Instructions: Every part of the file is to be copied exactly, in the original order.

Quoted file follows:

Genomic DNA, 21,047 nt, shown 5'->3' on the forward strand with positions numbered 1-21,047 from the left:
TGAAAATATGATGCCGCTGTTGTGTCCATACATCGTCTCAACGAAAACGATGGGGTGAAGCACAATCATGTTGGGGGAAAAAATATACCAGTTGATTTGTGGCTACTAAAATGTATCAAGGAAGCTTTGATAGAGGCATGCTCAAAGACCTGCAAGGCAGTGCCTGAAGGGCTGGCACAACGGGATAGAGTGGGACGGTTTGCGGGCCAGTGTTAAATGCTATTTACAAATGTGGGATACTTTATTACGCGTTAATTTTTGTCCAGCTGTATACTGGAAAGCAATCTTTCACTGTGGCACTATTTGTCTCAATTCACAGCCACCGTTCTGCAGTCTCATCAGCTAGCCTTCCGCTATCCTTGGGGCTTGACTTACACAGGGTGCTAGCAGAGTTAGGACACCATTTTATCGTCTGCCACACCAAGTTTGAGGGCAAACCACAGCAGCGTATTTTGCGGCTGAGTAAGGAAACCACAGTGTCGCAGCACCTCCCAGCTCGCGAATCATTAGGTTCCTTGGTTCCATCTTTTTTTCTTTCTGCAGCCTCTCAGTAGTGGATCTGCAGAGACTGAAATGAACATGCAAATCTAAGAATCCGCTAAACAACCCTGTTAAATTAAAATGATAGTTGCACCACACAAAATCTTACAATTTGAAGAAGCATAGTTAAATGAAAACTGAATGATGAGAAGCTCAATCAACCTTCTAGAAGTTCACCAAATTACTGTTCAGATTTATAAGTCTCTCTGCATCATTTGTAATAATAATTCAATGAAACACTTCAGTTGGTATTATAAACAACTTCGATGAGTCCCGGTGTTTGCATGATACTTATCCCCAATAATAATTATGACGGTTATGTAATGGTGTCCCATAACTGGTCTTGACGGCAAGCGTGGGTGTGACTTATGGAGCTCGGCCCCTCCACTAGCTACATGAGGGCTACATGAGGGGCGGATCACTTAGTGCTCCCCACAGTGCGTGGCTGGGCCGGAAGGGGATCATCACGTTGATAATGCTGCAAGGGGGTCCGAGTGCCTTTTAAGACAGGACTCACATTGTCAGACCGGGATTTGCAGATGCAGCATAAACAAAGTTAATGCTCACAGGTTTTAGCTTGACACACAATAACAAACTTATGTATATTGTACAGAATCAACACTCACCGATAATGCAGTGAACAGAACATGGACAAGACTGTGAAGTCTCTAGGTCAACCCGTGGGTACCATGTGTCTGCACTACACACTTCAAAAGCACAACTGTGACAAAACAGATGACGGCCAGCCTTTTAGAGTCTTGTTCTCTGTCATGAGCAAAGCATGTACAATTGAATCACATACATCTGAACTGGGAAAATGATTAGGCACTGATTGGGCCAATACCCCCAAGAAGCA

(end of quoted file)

Genomic DNA, 21,047 nt, shown 5'->3' on the forward strand with positions numbered 1-21,047 from the left:
TGAAAATATGATGCCGCTGTTGTGTCCATACATCGTCTCAACGAAAACGATGGGGTGAAGCACAATCATGTTGGGGGAAAAAATATACCAGTTGATTTGTGGCTACTAAAATGTATCAAGGAAGCTTTGATAGAGGCATGCTCAAAGACCTGCAAGGCAGTGCCTGAAGGGCTGGCACAACGGGATAGAGTGGGACGGTTTGCGGGCCAGTGTTAAATGCTATTTACAAATGTGGGATACTTTATTACGCGTTAATTTTTGTCCAGCTGTATACTGGAAAGCAATCTTTCACTGTGGCACTATTTGTCTCAATTCACAGCCACCGTTCTGCAGTCTCATCAGCTAGCCTTCCGCTATCCTTGGGGCTTGACTTACACAGGGTGCTAGCAGAGTTAGGACACCATTTTATCGTCTGCCACACCAAGTTTGAGGGCAAACCACAGCAGCGTATTTTGCGGCTGAGTAAGGAAACCACAGTGTCGCAGCACCTCCCAGCTCGCGAATCATTAGGTTCCTTGGTTCCATCTTTTTTTCTTTCTGCAGCCTCTCAGTAGTGGATCTGCAGAGACTGAAATGAACATGCAAATCTAAGAATCCGCTAAACAACCCTGTTAAATTAAAATGATAGTTGCACCACACAAAATCTTACAATTTGAAGAAGCATAGTTAAATGAAAACTGAATGATGAGAAGCTCAATCAACCTTCTAGAAGTTCACCAAATTACTGTTCAGATTTATAAGTCTCTCTGCATCATTTGTAATAATAATTCAATGAAACACTTCAGTTGGTATTATAAACAACTTCGATGAGTCCCGGTGTTTGCATGATACTTATCCCCAATAATAATTATGACGGTTATGTAATGGTGTCCCATAACTGGTCTTGACGGCAAGCGTGGGTGTGACTTATGGAGCTCGGCCCCTCCACTAGCTACATGAGGGCTACATGAGGGGCGGATCACTTAGTGCTCCCCACAGTGCGTGGCTGGGCCGGAAGGGGATCATCACGTTGATAATGCTGCAAGGGGGTCCGAGTGCCTTTTAAGACAGGACTCACATTGTCAGACCGGGATTTGCAGATGCAGCATAAACAAAGTTAATGCTCACAGGTTTTAGCTTGACACACAATAACAAACTTATGTATATTGTACAGAATCAACACTCACCGATAATGCAGTGAACAGAACATGGACAAGACTGTGAAGTCTCTAGGTCAACCCGTGGGTACCATGTGTCTGCACTACACACTTCAAAAGCACAACTGTGACAAAACAGATGACGGCCAGCCTTTTAGAGTCTTGTTCTCTGTCATGAGCAAAGCATGTACAATTGAATCACATACATCTGAACTGGGAAAATGATTAGGCACTGATTGGGCCAATACCCCCAAGAAGCA